•enhanced networking between farmers/ranchers, educators, and researchers,
•state SARE plans of work utilizing identified research and education priorities, and
•suggestions for improvement of the NCR SARE farmer grant program.
After Reaping Our Rewards was over, we started getting calls and e-mails from people who wanted to replicate this process in their own communities. Organizers had committed to writing a standard report for the conference, but re-thought that idea and decided to turn the report into a tool for future work – in essence, Reaping Our Rewards squared. So, this manual/report is organized such that each chapter provides techniques and guidance on how to create a productive listening experience, weaving together how-to’s with on-the-ground experience, data, and outcomes from the Reaping Our Rewards Conference.
Education & Outreach Initiatives
From the get-go, the tone of Reaping Our Rewards was on valuing and honoring farmer and rancher experiences: From the brochure: “Since 1992 nearly 200 SARE Producer grants have been awarded to farmers and ranchers in Iowa, Nebraska, Minnesota, North Dakota and South Dakota. This represents a wealth of knowledge and expertise that can benefit all those involved in agriculture.”
Cost & Recruiting: The meeting was designed to be cost-free for farmers and ranchers. Travel, lodging, and childcare expenses were covered by NCR-SARE Professional Development Program funds. Should the response be more than was expected, some state SARE Coordinators offered funding from their budgets to cover the rest. State SARE Coordinators were key recruiters for this conference, sending out e-mail and letters.
The setting was the beautiful Briar Cliff University Assisi Center which featured multiple comfortable breakout rooms. Conference food was locally grown or brought in by participating farmers, and then prepared by the Briar Cliff chef. Restrooms were plentiful, notepaper, newsprint, markers, pens and pencils were all provided.
Reaping Our Rewards’ agenda was structured to move right into establishing connections between participants. After a very brief welcome by Bill Wilcke, the Regional Coordinator for NCR-SARE, participants went immediately to break-out sessions based on interest group. In these groups, independent facilitators led them through an introductory exercise and explained the process for the rest of the conference.
For the Reaping Our Rewards conference, agricultural educators and researchers were in the listener-observer group, while the farmers and ranchers were in the inner circle, engaged in a discussion facilitated by an independent party. In this version, there was one empty chair that could be used by observers to enter the circle, ask a question, and then leave again, once the question was answered. Facilitators managed the process, guiding the conversation so that all the farmers and ranchers could participate. They also preserved the boundary between the farmer-rancher speakers and the researcher-educator listeners. That proved to be tricky at times because researchers and educators are not used to being in a listening role, and wanted to add their comments and questions as time went on.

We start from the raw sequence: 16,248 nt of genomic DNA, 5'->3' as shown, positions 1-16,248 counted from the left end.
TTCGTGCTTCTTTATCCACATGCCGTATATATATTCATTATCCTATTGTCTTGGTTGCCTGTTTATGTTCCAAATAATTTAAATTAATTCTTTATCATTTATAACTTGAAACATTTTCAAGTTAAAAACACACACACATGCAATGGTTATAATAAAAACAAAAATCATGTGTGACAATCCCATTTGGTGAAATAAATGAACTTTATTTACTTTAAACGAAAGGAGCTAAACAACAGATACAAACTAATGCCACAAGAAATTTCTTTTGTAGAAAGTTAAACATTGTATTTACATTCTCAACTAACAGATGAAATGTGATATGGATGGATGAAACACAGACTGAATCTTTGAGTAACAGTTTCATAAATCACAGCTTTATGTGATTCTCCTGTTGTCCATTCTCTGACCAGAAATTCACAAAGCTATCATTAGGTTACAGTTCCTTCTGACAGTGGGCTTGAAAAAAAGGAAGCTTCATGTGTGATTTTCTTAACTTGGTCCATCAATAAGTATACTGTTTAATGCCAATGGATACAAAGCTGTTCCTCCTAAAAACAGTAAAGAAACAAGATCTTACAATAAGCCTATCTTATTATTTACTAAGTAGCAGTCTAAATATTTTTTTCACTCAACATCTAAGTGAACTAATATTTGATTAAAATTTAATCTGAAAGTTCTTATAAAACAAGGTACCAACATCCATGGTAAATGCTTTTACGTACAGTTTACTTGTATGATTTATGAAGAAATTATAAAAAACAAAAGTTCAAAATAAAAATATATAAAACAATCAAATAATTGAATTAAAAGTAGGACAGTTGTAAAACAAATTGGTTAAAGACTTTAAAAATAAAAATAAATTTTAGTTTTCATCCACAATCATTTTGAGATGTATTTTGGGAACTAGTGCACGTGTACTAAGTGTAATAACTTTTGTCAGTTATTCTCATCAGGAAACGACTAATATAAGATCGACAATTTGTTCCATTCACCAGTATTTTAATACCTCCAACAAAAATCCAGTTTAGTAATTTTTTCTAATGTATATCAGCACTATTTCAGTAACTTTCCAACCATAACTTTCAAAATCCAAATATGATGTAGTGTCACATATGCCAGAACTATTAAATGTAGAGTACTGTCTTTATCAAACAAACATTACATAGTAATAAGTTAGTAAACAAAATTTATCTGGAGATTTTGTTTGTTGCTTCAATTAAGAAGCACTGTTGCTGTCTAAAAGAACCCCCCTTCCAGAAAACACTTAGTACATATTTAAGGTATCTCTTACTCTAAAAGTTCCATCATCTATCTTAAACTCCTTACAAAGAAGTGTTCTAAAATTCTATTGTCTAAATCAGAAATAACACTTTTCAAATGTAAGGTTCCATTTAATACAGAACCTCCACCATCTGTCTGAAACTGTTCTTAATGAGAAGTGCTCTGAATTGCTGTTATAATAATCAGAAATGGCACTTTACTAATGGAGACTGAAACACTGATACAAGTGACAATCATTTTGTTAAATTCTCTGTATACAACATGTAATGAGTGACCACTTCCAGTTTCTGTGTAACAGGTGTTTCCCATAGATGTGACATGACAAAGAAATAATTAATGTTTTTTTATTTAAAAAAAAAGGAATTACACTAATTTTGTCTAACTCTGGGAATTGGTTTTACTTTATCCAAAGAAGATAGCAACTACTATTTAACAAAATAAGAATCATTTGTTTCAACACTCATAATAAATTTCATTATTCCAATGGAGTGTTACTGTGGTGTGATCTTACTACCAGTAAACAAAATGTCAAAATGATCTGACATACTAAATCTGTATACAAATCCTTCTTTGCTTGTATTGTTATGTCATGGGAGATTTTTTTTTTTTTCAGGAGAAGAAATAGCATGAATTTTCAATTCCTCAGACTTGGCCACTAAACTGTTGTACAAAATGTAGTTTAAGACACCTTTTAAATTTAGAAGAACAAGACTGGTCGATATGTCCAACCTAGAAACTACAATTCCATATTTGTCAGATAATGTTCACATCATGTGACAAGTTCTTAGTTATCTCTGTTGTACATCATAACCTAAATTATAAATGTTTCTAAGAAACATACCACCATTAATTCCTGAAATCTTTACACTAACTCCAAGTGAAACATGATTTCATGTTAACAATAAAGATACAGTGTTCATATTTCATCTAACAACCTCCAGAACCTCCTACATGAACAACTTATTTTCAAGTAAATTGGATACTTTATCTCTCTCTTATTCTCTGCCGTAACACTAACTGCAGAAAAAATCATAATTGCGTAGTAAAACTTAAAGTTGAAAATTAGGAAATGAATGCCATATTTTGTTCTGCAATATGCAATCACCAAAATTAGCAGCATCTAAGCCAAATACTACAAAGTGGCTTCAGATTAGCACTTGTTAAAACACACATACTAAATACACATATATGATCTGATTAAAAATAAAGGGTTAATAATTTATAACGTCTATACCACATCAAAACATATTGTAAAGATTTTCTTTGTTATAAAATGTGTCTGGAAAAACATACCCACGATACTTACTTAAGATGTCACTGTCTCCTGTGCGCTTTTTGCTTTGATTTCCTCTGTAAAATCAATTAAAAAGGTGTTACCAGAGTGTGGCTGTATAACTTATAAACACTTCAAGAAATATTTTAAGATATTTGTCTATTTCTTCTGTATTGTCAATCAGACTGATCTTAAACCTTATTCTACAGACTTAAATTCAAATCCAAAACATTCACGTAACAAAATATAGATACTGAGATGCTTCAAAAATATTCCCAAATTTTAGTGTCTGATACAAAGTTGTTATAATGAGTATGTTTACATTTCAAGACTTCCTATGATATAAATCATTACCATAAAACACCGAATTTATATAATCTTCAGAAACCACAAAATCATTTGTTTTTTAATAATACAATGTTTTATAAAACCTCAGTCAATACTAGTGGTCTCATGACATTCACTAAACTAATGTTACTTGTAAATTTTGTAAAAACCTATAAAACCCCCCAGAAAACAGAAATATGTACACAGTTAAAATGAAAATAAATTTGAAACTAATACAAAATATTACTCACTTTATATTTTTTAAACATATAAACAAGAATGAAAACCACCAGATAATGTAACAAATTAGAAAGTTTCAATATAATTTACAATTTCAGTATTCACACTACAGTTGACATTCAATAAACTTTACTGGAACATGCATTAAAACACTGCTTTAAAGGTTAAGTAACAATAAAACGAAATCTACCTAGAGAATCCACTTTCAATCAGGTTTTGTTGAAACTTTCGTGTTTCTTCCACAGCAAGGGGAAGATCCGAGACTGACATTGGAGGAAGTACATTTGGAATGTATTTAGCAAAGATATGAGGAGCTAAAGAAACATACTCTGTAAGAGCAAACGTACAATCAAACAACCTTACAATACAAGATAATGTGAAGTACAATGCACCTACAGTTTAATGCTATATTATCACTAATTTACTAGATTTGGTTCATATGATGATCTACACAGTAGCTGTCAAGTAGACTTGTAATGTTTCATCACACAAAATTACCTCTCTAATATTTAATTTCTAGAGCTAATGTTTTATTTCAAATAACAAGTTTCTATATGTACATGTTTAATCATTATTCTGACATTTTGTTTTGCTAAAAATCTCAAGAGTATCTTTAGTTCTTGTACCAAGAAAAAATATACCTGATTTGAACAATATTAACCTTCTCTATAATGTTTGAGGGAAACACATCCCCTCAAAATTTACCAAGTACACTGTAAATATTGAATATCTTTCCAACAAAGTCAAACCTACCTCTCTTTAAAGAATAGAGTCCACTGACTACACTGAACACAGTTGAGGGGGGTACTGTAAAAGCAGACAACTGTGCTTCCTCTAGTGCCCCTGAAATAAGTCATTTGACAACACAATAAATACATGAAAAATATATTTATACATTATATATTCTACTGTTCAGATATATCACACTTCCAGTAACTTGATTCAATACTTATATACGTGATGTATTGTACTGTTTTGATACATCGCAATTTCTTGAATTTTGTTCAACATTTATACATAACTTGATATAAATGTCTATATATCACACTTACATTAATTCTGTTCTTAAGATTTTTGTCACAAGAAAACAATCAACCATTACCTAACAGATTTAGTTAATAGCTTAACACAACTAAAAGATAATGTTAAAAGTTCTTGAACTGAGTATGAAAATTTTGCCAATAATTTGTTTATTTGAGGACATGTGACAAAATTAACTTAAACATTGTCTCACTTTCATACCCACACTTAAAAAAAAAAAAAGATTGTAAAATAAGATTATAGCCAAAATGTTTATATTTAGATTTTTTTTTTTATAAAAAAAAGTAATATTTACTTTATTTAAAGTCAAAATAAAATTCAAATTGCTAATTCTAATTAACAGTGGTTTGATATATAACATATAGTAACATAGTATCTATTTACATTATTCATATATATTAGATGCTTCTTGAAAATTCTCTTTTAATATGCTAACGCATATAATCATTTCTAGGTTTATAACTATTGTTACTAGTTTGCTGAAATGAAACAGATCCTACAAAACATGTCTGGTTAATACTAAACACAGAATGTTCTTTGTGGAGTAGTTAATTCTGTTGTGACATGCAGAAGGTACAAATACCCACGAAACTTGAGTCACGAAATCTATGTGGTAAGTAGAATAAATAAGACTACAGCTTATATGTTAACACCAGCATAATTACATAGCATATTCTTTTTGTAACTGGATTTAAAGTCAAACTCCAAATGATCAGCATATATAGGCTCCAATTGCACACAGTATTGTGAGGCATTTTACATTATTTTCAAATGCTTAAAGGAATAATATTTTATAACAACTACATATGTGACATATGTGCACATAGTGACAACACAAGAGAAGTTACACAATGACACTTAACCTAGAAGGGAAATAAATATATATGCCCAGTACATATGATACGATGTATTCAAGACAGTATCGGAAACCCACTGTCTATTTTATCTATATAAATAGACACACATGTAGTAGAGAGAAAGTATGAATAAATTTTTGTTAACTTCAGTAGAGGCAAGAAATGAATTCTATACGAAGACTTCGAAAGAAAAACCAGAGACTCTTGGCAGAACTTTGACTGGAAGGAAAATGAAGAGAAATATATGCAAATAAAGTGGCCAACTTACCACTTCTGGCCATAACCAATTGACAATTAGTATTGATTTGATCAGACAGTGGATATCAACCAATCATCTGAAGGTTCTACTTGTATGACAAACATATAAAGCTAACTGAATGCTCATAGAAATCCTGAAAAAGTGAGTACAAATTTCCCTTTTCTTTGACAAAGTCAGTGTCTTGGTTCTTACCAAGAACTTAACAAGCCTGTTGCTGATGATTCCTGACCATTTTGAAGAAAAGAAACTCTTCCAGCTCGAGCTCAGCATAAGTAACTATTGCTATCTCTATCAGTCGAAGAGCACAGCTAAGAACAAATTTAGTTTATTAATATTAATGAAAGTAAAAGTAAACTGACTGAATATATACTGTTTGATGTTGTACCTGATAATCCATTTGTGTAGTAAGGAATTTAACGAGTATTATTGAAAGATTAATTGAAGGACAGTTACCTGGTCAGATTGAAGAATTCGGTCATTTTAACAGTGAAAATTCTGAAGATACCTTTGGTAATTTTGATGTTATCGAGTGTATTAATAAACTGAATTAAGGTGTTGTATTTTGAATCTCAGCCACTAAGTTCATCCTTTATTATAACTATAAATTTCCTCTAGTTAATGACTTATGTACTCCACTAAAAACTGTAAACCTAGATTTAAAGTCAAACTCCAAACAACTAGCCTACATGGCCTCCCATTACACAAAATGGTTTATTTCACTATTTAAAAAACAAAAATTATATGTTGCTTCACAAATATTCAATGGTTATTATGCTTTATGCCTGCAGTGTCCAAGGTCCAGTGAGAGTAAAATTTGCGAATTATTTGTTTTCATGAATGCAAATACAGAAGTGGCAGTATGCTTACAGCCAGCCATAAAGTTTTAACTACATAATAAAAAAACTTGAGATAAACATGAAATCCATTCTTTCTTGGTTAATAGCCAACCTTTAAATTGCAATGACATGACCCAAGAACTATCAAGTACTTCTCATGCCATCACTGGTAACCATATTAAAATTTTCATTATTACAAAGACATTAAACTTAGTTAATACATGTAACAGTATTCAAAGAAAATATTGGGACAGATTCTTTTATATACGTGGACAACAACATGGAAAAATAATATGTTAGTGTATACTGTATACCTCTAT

To achieve the goals of Reaping Our Rewards, farmers and ranchers needed to feel comfortable sharing their ideas and experience while researchers and educators listened. The fishbowl was chosen as the best way to do that within limited time and space resources. Using the fishbowl for four tracks (crops, animal production, horticulture and marketing) required four facilitators who were familiar with the technology, but not necessarily with the topic to be discussed. The lead facilitator created a guide to the process, and a script used with each group. Each facilitator introduced the fishbowl idea the first night of the conference, and then revisited it during the first session on Day Two:
Workshop 2: 9:00 – 10:15 am, Saturday, March 5 – Fishbowl: farmers talk only, with educators and researchers observing.
9:00 – 9:10 Facilitator Welcome and Rule Overview
(Chairs are already set up in a fishbowl arrangement.) Facilitator greets participants and guides farmers and ranchers to the inner circle, and researchers and educators to the outer circle. This is easier if everyone comes into the room on time, so it can be clearly explained once. After that, the facilitator has to gracefully invite latecomers to sit in the correct places.
The purpose of this meeting is to learn what motivated the farmers in to apply for SARE research funding and carry out their projects, how they found the process, and what they think is necessary to move sustainable agriculture along.
Outreach and Publications
These References were used in the creation of: Fish Bowls in the Field, a publication which resulted from this grant.
Rankin, P.T. (1928). The importance of listening ability. English Journal (College Edition), 17, 623-30.
Gilbert, M.B. (1988) Listening in school: I know you can hear me – but are you listening? Journal of the International Listening Association, 2, 121-132.
Polson, J.G. (1999). Using video of a master farmer to teach others. Journal of Extension. 37 (2).
Matalene, H.L. (1984). The interactionism of the ancient regime: Or, why does anybody ever bother to listen to anybody else? College English, 46(1), 23-31.